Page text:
ration of competing interest.


Opinions of professionals and family

members about the National mental

health law regulating involuntary

commitment of psychiatric patients:

An international comparative study in

10 countries

I. Georgieva

, 1

, C. Lauvrud


, R. Almvik


, R. Whittington



St. Olav’s university hospital, Forensic department, Trondheim,



St. Olav’s university hospital, Forensic department Brøset, centre for

research and education in forensic psychiatry, Trondheim, Norway

Corresponding author.


Previous research illustrated that the laws regula-

ting involuntary placement and treatment of persons with mental

health problems are very diverse across countries: procedures for

involuntary commitment and stakeholders involved in the initia-

tion and decision making vary across countries; most laws include

criteria of danger/risk, which take various forms in EU Member

States’ legal frameworks, while the need for treatment in the best

interests of the patient is sufficient to detain individuals in other

countries, etc.


This study will compare the opinions of professionals

and family members about the operation of the National mental

health law regulating forcibly admission and treatment of psy-

chiatric patients in ten countries: Ireland, Iceland, UK, Romania,

Slovenia, Denmark, Sweden, Germany, Norway and India.


To gain insights into stakeholders’ satisfaction with the

operation of their national legislation and to compare the effec-

tiveness and acceptability of different legislative processes across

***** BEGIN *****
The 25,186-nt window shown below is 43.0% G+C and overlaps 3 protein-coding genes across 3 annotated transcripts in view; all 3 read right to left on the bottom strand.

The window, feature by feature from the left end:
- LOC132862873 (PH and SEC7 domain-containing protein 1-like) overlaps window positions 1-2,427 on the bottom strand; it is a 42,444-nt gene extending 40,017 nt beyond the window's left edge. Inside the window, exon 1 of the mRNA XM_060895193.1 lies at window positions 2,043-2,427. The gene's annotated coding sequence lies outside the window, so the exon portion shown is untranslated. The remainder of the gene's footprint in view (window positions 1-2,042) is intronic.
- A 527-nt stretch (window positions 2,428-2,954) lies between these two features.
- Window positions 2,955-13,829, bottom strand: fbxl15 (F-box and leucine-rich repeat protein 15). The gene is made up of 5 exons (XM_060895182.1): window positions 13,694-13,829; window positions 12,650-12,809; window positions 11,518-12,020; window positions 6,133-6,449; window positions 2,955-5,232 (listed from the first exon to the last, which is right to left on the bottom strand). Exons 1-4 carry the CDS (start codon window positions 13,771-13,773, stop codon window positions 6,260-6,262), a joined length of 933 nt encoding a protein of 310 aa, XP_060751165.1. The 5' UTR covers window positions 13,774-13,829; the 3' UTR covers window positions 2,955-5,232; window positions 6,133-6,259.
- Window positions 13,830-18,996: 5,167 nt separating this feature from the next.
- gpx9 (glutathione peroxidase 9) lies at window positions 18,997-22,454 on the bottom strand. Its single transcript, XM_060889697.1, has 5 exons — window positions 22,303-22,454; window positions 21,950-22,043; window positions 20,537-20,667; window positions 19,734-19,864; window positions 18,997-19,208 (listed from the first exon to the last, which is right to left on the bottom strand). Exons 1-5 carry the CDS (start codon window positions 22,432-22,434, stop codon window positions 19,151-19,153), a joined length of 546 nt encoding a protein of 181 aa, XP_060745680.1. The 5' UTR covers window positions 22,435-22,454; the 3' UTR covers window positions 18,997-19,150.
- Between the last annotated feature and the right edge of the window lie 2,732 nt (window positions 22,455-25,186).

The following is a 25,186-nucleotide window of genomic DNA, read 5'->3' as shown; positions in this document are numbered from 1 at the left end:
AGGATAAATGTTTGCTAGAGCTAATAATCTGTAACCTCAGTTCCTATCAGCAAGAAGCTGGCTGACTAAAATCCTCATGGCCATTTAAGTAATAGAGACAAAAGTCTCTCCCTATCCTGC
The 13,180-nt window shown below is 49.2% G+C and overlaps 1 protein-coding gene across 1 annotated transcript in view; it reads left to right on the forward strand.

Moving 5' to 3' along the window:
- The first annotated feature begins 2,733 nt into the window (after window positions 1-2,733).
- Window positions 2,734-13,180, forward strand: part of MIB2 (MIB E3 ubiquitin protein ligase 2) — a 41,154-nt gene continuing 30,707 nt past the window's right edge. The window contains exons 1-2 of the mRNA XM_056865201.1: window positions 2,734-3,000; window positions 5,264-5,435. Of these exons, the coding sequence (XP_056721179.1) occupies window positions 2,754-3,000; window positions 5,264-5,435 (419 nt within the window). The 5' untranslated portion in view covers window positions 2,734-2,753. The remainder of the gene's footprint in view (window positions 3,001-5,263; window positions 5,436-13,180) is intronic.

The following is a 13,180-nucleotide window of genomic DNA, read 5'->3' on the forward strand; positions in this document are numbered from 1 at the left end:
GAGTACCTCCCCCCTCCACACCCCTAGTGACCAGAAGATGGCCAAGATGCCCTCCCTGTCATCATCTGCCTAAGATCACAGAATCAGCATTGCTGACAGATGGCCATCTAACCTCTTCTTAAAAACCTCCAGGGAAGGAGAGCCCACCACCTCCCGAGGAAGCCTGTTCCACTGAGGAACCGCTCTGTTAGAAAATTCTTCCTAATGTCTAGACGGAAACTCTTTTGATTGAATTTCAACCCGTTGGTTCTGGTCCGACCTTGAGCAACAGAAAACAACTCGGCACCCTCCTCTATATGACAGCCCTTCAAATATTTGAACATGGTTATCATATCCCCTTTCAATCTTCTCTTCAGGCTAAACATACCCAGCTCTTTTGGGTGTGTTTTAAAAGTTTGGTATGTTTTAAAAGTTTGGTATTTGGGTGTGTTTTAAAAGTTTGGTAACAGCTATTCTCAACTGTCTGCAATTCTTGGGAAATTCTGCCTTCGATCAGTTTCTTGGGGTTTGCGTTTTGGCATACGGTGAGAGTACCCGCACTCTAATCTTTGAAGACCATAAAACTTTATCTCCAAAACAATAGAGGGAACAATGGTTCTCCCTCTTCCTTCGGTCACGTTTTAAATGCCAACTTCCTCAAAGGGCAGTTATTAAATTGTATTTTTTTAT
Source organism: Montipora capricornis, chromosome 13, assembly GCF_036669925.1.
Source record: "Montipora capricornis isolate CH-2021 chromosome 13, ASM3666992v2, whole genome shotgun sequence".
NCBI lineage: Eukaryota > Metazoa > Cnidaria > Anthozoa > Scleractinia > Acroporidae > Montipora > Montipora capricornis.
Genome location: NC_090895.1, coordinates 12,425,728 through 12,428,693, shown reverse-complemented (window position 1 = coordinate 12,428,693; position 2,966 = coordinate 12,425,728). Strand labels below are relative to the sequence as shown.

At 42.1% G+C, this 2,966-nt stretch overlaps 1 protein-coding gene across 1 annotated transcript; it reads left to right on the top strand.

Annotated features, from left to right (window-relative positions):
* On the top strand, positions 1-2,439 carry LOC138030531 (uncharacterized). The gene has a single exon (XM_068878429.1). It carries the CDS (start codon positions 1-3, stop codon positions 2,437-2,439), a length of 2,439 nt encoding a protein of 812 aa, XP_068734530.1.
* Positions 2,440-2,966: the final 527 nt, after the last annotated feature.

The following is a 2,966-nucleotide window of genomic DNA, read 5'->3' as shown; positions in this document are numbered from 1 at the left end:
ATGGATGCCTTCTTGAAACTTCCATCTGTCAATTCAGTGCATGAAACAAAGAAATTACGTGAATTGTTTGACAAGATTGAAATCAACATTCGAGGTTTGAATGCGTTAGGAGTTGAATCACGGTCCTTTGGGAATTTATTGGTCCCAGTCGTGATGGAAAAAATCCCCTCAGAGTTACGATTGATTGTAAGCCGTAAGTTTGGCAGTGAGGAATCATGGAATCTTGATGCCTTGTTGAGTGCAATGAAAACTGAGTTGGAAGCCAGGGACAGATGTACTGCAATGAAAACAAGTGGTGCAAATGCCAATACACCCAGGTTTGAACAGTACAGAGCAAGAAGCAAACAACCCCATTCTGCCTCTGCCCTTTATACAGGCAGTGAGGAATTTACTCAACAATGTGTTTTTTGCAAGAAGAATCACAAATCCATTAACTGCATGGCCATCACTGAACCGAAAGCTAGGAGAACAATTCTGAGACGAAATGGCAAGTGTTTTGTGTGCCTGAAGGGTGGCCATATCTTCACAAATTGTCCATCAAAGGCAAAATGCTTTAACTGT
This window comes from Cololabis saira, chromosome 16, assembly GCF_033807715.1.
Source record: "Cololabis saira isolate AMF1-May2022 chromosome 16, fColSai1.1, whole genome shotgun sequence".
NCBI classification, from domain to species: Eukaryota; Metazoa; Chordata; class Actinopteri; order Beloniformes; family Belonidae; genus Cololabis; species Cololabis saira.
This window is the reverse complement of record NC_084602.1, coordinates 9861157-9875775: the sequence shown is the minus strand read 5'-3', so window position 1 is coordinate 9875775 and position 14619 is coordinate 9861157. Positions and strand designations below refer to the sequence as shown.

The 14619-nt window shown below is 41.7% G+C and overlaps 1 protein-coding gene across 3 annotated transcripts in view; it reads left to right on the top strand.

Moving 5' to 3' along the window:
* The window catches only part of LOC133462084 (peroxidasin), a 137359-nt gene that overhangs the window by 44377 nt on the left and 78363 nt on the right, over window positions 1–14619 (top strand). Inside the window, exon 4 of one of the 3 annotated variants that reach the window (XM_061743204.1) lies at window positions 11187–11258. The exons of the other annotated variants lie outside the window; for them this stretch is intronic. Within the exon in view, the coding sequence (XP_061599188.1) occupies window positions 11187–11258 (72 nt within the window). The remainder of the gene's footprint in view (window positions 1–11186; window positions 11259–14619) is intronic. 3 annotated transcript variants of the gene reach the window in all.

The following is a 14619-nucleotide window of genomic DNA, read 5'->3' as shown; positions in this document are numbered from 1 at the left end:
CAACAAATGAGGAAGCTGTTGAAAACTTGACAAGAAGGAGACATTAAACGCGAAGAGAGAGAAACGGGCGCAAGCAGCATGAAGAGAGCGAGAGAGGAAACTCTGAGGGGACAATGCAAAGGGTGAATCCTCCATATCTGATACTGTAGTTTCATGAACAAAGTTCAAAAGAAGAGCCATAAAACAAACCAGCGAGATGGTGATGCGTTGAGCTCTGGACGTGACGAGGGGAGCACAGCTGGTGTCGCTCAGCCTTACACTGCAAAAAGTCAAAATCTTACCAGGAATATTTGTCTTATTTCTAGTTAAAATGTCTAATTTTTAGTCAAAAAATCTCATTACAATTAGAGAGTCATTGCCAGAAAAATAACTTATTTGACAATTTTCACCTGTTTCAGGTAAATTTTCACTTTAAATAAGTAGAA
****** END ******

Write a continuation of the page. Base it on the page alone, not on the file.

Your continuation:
countries. Such scientific findings are needed in order to improve

and harmonize legal practices, and to enhance fundamental rights

protection of persons with mental health problems, which even-

tually could result in a lower rate of compulsory admissions.


A short anonymous questionnaire consisting of 9 items

was developed, using the online software Survey Monkey. It was

distributed to representative samples via e-mail to psychiatrists,

general practitioners, acute and community mental health nurses,

tribunal members, guards and family members in each collabora-

ting country. The levels of agreement/disagreementweremeasured

on a Likert- scale.


The study’s results and conclusions will be

presented at the conference.

Disclosure of interest

The authors have not supplied their decla-

ration of competing interest.


PALOMA project – developing National

mental health policies for refugees

S. Jokela

, J. Mäki-Opas

National institute for health and welfare THL, department of welfare,

Helsinki, Finland

Corresponding author.


Earlier researches have established that migrants

with refugee background have increased risk for variety of men-

tal health problems due to often traumatic reasons for leaving

their home country, hazardous journey and post-migration adver-

sity. The challenge is that mental health work with refugees is not

systematically organized in Finland. PALOMA (developing National

mental health policies for refugees 2016-2018) project was laun-

ched to answer these challenges. The project is carried out through

the combined effort of National institute for health and welfare,

The Finnish association for mental health, Helsinki and Kuopio uni-

versity hospitals, and the municipality of Hämeenlinna. PALOMA